One way that sequencing of instructions can be explored with upper years students is through the use of tangrams. For an assignment, I created a unit of work for a Year 5 class that centres on describing translations, reflections and rotations of two-dimensional shapes and identifying line and rotational symmetries. This content descriptor integrates well with programming and decomposition.
One activity in this unit that explores sequencing of instructions is playing a barrier game with tangrams. In this activity, students have to tell their partner over the barrier how to create a random or specific shape using their tangram shapes. This activity helps students reflect upon the importance of specific and sequential instructions.
Another similar activity, is the creation of a tessellation tile pattern as inspired by the artwork of M.C. Escher. In this activity, the students create a tessellation tile using tangram shapes that is then translated, rotated or flipped to create a full tessellation pattern. The students then write instructions so that another student can replicate the tessellation. Restrictions can also be placed on the formation of the tessellation to challenge or differentiate for student needs.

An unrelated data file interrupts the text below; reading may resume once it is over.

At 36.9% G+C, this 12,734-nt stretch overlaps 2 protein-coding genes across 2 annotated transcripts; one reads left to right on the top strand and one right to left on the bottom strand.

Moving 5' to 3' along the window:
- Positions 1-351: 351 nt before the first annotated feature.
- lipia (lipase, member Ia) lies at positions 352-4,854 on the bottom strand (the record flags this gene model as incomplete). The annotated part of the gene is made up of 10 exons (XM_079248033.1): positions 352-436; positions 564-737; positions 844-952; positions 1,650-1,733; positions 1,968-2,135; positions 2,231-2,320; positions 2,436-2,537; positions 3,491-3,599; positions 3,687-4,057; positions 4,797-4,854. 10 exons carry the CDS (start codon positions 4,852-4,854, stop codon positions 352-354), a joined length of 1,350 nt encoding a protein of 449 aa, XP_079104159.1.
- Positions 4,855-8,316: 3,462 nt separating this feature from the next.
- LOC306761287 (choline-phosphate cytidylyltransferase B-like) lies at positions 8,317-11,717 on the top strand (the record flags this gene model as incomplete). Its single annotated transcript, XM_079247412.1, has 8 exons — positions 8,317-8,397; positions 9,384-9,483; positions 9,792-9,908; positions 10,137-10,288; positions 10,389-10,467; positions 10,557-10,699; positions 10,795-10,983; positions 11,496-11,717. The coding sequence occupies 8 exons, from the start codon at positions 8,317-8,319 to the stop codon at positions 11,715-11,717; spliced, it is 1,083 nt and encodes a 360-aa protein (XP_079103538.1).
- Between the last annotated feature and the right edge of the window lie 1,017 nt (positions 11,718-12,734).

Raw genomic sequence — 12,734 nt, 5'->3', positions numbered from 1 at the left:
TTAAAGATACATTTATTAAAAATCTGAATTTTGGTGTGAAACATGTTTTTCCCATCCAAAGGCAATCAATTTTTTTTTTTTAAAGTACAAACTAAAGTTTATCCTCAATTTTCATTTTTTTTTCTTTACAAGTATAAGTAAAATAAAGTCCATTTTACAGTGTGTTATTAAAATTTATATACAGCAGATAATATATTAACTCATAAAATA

I’ve included an image of a tessellation pattern that I created using tangrams!